Wheat prices jumped 30 percent in a few weeks to a 12-year high as a result of shrinking grain inventories around the world, and following news that in the U.S. - the world's largest wheat exporter - harvest delays were expected.

Also, the growing demand for wheat in China has added pressure on prices. In addition, the rise in Israeli flour prices includes the recent increases in the dollar-shekel exchange rate.

It was clear that it was only a matter of time before Israeli bakeries would ask the state to allow them to update the price of price-controlled bread.

It is doubtful whether anyone thought that the flour mills would actually present an ultimatum to the bakeries, saying: pay us another 40 percent or you won't get any more flour.

It is clear that the flour mills must be compensated for the rise in wheat prices, and the bakeries must be the ones to do so.

However, this means the bakeries must be compensated as well. The Trade and Industry Ministry is aware of this, but the emotional baggage connected to a rise in bread prices usually has a political price, too. Therefore the decision on the matter is not only economic.

For a long time plain bread has been a symbol of a benevolent social-welfare policy. It is seen as the staple food for the weaker classes and any increase in its price is considered a blow to the poor. Industry and Trade Minister Eli Yishai comes from Shas, which identifies itself as representing the weakest classes of society. Therefore, raising bread prices will be even harder for him - and his agenda is clearly a social one.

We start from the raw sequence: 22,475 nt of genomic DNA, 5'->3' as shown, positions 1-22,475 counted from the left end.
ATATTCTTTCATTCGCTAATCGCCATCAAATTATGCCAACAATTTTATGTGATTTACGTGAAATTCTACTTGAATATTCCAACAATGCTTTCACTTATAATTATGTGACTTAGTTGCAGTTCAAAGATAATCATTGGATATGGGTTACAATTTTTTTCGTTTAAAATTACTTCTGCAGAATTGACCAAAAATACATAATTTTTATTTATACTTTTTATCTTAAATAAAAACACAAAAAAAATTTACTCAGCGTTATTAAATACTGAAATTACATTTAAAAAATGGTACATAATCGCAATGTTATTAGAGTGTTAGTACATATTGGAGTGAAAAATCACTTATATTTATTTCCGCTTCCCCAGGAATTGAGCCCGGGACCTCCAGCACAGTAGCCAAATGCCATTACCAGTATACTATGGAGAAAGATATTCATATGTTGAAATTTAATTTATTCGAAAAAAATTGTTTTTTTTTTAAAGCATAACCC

Yishai will have to maneuver between his instincts and the need to allow the bakeries to make reasonable profit - in addition to worrying about the jobs of bakery employees.

But in addition to the question about the price of bread, there is another, similarly interesting aspect to this affair.

Are the flour mills operating as an illegal cartel by coordinating prices?

There are a number of such mills in Israel, owned by a few families. How is it that at least four such mills sent letters with exactly the same message: Pay 35-40 percent more from July 1 or you will not receive any more flour?

The mills and flour prices were removed from state price supervision two years ago. The ministry hoped at the time that competition would open up as a result, while the bakeries were worried about price fixing - an illegal cartel. At the time, the ministry warned the mills about the matter.

At first glance it seems that the bakeries' fears have come true. This is a good reason for Antitrust Commissioner Ronit Kan to start examining the issue, even if a formal complaint is not filed.

After all, what are the chances that a bakery owner will complain if he is threatened that the flour mills will cut off his supplies?